According to Umoja, the only infraction Shakur has in his file relates to a discussion he was a part of with a California University class and actor Danny Glover in which the elder organizer discussed the need for a Truth and Reconciliation process similar to South Africa.
Fernandez said this is also about politics and not justice because of the continued detention of elders in federal prisons despite their eligibility for release.
“For elders like Baba Mutulu, for other political prisoners, who are caught in this old law/sentencing guidelines, we have to do something,” she said.” We have to intervene because we’re losing our elders behind the walls. Again, this is political.”
“Old law” offenders are vulnerable and often without recourse in the federal system
Brad Thomson, an attorney with the People’s Law Office in Chicago, has represented Shakur since 2020. He told NewsOne that Shakur’s status as someone incarcerated under “old law” had complicated the requests for release.
“At the time of his sentence, there was mandatory parole,” Thomson explained. “So that means that at 30 years, he should have been granted parole, and the U.S. Parole Commission denied him in spite of that.”
Many have long been eligible for parole, but the agency that oversees their release refuses to let them go in most cases. Despite various reforms of the criminal legal system, including the First Step Act, people sentenced in the federal system before November 1987 are in a limbo status.
“According to the U.S. government’s attorneys, that does not apply to people like Dr. Shakur and other old law prisoners who have been in prison since 1987 or before,” Thomson said. “We oppose that position.”
Thomson and his colleagues first filed a request for compassionate relief at the start of the COVID-19 pandemic in April 2020, citing Shakur’s diminished health and cancer diagnosis as well as his risk of COVID. The Bureau of Prison denied the request, as did the original sentencing judge in Shakur’s case.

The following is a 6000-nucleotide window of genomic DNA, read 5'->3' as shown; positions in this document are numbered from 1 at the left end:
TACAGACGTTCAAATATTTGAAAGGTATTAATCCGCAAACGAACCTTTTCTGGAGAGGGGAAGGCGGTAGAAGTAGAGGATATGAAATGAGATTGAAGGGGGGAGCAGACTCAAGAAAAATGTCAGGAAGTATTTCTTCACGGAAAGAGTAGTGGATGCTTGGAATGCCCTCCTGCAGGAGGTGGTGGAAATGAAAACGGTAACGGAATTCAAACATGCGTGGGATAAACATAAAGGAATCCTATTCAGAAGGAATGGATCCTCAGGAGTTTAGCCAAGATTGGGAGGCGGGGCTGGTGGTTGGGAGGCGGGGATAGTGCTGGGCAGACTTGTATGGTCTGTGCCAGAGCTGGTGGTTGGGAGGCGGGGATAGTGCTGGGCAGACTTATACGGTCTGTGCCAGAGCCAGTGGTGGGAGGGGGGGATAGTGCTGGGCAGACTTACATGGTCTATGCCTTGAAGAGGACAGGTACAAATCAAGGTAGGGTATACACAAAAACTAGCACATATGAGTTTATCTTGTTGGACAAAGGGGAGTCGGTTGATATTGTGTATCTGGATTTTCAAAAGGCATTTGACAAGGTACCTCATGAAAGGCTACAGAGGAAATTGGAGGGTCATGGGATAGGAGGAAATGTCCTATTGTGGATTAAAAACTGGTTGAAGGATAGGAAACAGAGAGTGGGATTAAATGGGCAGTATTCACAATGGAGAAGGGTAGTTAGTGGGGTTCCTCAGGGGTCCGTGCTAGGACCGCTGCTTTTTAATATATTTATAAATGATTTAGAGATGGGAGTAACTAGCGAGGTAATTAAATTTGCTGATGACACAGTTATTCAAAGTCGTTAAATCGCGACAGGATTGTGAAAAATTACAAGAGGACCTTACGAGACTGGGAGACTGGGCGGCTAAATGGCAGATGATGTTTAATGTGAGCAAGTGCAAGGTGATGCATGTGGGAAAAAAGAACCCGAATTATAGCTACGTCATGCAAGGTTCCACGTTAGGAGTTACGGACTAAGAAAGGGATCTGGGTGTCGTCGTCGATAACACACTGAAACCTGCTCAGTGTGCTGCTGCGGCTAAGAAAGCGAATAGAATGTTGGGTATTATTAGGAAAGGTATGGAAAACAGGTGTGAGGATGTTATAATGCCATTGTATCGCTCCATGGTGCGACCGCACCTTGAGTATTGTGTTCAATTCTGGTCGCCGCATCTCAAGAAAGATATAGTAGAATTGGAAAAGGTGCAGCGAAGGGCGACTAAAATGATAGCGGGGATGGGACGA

The judge denied Shakur’s first request for compassionate relief in November 2020. Despite having a cancer diagnosis, other illnesses, and the risk of COVID-19, the judge determined that the need to release Shakur wasn’t imminent at that time. The denial of compassionate release came four years after Shakur first became eligible for parole.
“Individuals who have been in prison since 1987, or before are necessarily going to be some of the oldest prisoners, and some of the people that are facing the greatest risk of serious health issues, and who are most likely to be facing death like Dr. Shakur is right now,” Thomson said.
Given the progression of Shakur’s cancer and updated prognosis of less than six months to live, Thomson and his colleagues again filed for compassionate release. Compassionate release requests are rarely approved, even during the height of the COVID-19 pandemic.
Thomson said they are not asking for an extraordinary remedy or favor from the government or the courts. This is about simply applying existing law.
“The issue before them is there’s a 71-year-old man who faces no threat, should he be released, and he is dying of terminal cancer,” Thomson said. “We’re not asking for anything outside the realm of what the law designs and is structured. And while we recognize that Dr. Shakur was convicted of very serious crimes, and he received a significant sentence. He did not receive a death sentence.”